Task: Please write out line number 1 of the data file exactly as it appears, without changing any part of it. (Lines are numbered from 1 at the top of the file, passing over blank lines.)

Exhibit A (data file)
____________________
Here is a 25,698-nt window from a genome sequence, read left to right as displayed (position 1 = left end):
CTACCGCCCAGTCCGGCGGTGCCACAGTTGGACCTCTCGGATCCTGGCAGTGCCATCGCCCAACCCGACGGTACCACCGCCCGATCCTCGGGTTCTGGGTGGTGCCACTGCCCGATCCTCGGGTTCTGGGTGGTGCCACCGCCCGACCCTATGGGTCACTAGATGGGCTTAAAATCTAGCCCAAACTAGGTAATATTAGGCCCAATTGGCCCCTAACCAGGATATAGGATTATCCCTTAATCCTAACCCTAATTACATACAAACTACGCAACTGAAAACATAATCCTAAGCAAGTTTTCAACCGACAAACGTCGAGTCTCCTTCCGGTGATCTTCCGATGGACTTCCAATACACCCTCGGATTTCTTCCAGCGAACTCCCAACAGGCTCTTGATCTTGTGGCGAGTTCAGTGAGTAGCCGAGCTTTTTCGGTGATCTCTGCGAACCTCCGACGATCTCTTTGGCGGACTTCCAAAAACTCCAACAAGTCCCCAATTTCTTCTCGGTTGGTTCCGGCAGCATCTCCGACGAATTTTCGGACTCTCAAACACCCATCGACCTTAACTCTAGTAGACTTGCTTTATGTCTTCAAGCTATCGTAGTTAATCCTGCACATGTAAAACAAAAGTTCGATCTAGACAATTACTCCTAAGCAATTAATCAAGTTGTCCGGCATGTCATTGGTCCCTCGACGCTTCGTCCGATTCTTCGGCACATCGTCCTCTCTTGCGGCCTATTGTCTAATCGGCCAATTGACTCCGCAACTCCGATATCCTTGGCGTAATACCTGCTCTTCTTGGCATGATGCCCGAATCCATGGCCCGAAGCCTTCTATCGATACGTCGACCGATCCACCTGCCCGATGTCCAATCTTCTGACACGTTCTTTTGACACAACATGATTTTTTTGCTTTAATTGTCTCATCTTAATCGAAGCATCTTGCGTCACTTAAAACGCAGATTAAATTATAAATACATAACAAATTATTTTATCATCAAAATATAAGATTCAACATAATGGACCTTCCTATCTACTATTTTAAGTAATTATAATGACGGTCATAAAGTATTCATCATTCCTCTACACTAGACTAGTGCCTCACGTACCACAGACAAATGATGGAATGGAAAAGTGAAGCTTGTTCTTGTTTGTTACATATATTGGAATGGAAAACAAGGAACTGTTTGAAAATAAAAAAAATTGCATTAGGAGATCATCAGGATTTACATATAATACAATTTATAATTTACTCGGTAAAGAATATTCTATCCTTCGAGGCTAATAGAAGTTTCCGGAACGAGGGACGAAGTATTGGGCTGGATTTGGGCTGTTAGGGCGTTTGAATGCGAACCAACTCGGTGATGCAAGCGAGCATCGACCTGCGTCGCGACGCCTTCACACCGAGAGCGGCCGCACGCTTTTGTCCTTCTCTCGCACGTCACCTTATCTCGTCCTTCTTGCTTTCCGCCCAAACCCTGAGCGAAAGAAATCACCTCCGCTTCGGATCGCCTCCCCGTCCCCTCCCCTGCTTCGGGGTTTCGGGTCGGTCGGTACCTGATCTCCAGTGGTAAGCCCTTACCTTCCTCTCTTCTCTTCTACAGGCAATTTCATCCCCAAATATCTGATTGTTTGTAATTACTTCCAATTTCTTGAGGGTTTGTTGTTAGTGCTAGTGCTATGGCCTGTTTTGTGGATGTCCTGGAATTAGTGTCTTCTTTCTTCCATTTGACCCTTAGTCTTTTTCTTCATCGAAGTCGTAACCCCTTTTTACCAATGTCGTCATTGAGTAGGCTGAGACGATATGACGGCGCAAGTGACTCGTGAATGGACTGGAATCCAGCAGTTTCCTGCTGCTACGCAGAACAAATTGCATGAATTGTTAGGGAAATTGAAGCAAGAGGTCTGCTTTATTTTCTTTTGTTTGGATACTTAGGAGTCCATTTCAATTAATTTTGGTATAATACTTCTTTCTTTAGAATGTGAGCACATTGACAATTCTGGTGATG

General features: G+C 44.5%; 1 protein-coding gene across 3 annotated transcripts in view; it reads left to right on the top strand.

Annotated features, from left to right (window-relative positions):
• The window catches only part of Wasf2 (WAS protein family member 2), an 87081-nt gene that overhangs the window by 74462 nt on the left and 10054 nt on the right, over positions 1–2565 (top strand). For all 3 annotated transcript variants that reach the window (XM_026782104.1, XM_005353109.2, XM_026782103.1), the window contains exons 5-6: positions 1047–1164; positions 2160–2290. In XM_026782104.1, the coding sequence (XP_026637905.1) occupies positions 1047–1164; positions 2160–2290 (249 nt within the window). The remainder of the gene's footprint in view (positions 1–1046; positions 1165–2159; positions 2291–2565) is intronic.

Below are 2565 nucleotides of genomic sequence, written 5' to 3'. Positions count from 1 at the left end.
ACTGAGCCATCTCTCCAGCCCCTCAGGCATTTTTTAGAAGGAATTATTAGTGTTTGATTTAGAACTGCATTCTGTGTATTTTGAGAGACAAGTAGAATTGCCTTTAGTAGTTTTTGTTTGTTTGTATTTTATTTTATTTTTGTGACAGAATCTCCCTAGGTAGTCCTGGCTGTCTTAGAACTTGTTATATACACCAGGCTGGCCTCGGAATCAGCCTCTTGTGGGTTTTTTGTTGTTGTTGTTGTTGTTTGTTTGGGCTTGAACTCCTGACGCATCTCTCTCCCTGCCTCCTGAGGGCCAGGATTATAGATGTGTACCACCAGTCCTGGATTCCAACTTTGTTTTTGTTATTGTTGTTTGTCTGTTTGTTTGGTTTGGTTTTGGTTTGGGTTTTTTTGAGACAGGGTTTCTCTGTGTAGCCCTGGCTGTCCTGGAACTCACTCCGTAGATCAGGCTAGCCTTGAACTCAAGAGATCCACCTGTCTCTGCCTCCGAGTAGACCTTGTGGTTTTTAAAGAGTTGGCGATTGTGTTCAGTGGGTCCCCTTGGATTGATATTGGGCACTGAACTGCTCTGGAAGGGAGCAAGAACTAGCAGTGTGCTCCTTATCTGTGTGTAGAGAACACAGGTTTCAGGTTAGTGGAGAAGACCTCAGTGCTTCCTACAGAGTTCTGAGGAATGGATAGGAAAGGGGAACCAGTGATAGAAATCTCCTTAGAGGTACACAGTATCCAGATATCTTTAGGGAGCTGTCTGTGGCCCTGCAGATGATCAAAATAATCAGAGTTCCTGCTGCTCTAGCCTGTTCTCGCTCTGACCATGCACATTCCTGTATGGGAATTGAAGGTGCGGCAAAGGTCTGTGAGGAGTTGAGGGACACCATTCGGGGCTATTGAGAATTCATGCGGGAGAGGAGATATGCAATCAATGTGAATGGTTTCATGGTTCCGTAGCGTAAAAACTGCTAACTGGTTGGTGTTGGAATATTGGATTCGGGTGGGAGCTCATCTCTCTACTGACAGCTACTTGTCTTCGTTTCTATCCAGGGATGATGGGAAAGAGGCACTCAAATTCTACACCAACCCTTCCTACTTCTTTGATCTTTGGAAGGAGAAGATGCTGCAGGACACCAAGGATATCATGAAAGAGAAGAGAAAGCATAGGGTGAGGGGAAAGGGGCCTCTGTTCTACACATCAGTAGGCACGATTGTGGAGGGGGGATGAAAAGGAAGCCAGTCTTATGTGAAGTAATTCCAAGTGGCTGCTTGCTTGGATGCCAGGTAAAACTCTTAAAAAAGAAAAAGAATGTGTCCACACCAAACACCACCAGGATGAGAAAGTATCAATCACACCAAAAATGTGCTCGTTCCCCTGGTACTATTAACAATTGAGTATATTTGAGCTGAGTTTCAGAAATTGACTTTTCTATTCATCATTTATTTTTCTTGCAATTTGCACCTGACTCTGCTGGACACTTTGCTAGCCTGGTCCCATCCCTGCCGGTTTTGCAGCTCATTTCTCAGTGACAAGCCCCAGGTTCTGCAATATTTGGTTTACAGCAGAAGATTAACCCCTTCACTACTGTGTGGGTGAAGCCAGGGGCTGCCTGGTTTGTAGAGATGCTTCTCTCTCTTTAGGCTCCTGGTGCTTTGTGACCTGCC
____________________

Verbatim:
Here is a 25,698-nt window from a genome sequence, read left to right as displayed (position 1 = left end):